Hence the next number should be 12.

  • 2
    $\begingroup$ Had the same conclusion, but I couldn't make it to fit with 'vier' because I thought that was exclusive to german :-) $\endgroup$ – Carl Löndahl Mar 7 '16 at 18:12
  • $\begingroup$ @CarlLöndahl hahaha so did I! I had to check just to make sure. $\endgroup$ – question_asker Mar 7 '16 at 18:13
  • $\begingroup$ On the right track, but not quite $\endgroup$ – David Starkey Mar 7 '16 at 18:15
  • $\begingroup$ @DavidStarkey OK, updated $\endgroup$ – question_asker Mar 7 '16 at 18:19
  • 6
    $\begingroup$ Incredible. This site really does answer puzzles surprisingly quickly. $\endgroup$ – David Starkey Mar 7 '16 at 18:20

To provide step one (mostly) but to add a guess:

The inputs are numbers, following this pattern:

$$\begin{array}{l | c} \text{Language} & \text{Number} \\ \hline \text{Icelandic} & 1 \\ \text{Portuguese} & 3 \\ \text{Irish} & 2 \\ \text{Spanish} & 6 \\ \text{English} & 7 \\ \text{French} & 5 \\ \text{German} & 4 \\ \end{array}$$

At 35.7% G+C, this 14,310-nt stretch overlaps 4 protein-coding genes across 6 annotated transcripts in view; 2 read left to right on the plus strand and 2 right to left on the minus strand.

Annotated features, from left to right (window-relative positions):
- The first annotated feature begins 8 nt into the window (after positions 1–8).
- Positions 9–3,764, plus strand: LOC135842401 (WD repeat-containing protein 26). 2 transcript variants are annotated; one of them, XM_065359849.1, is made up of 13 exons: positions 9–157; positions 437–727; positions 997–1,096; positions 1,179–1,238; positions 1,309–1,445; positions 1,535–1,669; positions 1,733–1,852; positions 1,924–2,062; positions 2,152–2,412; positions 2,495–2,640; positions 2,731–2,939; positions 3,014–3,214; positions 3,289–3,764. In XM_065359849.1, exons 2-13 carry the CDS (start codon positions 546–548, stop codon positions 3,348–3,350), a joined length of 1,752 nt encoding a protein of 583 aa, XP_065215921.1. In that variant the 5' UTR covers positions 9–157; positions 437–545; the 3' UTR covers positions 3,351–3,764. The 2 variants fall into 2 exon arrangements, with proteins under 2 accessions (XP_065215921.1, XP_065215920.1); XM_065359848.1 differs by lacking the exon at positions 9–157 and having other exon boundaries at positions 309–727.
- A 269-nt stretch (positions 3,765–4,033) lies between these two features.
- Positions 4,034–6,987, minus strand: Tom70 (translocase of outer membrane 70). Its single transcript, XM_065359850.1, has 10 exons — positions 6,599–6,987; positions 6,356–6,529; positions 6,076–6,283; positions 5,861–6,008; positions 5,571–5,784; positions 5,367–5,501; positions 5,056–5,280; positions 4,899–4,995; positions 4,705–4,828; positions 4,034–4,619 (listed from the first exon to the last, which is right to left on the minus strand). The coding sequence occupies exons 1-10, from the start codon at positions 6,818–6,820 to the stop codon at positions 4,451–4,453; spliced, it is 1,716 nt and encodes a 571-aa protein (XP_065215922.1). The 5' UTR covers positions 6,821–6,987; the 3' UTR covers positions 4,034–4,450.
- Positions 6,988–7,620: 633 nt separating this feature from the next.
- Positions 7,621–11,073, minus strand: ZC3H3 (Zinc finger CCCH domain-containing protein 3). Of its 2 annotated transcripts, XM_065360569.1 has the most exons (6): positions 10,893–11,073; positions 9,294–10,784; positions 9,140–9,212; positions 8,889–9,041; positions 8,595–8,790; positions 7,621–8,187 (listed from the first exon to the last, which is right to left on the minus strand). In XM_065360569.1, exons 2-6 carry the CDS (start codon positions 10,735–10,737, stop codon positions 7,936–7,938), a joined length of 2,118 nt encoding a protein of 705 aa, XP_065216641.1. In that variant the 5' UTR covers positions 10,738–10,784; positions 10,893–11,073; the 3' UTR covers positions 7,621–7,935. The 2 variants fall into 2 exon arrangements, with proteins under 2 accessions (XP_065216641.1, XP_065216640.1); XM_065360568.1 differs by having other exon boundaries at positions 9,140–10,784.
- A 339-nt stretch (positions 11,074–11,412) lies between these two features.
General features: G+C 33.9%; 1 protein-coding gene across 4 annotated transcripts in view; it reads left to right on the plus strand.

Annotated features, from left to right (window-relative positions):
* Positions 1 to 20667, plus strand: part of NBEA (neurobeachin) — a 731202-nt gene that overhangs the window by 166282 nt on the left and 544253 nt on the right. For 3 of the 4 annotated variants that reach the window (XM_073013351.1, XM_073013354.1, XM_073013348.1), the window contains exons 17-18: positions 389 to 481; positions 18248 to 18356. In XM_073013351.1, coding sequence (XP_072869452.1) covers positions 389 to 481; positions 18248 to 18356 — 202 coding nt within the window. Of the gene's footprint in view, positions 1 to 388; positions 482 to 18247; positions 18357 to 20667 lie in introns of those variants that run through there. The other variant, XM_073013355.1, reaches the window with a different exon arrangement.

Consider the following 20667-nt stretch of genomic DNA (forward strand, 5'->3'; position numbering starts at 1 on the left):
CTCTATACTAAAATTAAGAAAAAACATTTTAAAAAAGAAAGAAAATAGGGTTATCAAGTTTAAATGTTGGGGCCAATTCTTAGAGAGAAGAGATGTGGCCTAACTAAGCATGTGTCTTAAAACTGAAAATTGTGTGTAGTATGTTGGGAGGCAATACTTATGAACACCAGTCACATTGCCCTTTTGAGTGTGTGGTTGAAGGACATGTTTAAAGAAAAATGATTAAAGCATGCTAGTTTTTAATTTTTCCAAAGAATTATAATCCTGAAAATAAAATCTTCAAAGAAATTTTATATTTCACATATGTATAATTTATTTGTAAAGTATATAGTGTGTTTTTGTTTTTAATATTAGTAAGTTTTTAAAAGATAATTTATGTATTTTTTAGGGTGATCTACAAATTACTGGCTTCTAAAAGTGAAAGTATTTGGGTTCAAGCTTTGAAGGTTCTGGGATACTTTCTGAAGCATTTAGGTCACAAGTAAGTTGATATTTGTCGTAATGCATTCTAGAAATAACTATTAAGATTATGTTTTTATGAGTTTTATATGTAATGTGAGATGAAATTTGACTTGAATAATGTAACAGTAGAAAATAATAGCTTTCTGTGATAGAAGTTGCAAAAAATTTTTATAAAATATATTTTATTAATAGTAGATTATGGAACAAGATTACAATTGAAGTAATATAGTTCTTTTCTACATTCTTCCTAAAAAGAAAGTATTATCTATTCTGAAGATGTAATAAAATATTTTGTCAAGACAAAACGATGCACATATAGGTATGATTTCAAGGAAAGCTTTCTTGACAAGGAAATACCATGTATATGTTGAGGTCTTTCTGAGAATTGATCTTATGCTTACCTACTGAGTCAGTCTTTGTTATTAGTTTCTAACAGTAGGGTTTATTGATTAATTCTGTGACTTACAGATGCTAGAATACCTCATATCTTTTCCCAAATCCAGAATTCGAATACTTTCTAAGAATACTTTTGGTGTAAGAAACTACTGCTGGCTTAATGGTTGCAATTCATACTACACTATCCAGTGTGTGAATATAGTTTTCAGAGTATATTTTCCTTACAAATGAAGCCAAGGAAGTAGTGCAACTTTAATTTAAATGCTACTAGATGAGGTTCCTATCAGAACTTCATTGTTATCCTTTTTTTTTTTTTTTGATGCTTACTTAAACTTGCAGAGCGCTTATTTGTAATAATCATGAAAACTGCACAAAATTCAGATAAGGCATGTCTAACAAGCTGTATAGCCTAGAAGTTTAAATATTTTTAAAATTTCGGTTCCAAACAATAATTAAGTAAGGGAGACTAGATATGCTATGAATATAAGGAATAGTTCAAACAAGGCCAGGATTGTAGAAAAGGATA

So, the answer might be

osiem - Total guess as 8 hasn't been listed yet, and going eastward following the countries the languages are spoken in, so headed to Poland next.

  • $\begingroup$ please rollback the edit if it was not what you wanted :) $\endgroup$ – manshu Mar 7 '16 at 18:19
  • $\begingroup$ @manshu Exactly what I wanted. Thanks. Having serious issues today... $\endgroup$ – Aggie Kidd Mar 7 '16 at 18:20
  • $\begingroup$ Can you not put a mathjax table in a spoiler? $\endgroup$ – corsiKa Mar 7 '16 at 18:47
  • 1